They say forewarned is forearmed; we were neither; we were not in the know of the calamitous events of the previous day as we entered the station and made an inquiry at the entrance. Like our travellers the previous day, we were guided to go to Platform 3. And we did, using the wonderful elevator facility at the far end of the platform. Still no mention of our train - Train No. 16518 - on the PA System, which seemed to mention only Train No. 16524. The confusion was the subject of a puzzling conversation between me and my fellow traveller - my wife. We decided to explore the problem further on reaching there. But we were lucky or maybe our silent prayers were answered. Normally we don’t like our conversations to be overheard, but this time we were glad. It was again a good samaritan who explained this double-crossing system to us in detail, suggesting we go to the front of the train directly. And we did just that, finding our Coach and seat rather easily, but with no help from the Indian Railways system.

Our return journey last night was booked on Train no. 16511, the Bengaluru Kannur Express, and we learned that this was part of Train No. 16513, the Bengaluru Karwar Express. By the time we entered the station, we had made a mental note about the two trains and did try to find the Coach's position close to the engine - But we missed our target by a mile - we ended up at the wrong end of the platform. Luckily, we had a few minutes more to spare this time; so we chugged along briskly with the luggage in the opposite direction till the other end, finally finding Coach AB1, exactly where it was supposed to be. We should have laughed at ourselves, but we were in no mood to, having been fooled twice in the span of 5 days! and thereby hangs a tale!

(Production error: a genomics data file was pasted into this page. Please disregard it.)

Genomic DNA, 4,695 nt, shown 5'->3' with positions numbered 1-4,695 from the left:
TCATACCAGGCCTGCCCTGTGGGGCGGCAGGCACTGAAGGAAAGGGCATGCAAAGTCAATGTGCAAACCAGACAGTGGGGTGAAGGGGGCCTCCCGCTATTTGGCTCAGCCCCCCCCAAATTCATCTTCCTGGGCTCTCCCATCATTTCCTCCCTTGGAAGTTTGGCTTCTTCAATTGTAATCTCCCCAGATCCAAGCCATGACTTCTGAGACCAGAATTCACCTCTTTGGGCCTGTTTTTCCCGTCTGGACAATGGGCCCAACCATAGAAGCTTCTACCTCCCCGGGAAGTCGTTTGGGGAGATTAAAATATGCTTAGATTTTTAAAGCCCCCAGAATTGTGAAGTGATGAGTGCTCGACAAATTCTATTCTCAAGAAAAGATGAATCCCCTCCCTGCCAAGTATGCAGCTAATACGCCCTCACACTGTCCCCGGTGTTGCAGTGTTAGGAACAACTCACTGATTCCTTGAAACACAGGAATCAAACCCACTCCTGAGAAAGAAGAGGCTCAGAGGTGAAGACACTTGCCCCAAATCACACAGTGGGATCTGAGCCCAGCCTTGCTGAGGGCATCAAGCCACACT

True, all's well that ends well, and we managed it to end it all rather well "with a little help from our friends" (BTW, "With a Little Help from My Friends" is a song by the English rock band the Beatles from their 1967 album Sgt. Pepper's Lonely Hearts Club Band). It would have been nice if we could include the Indian Railways in that list!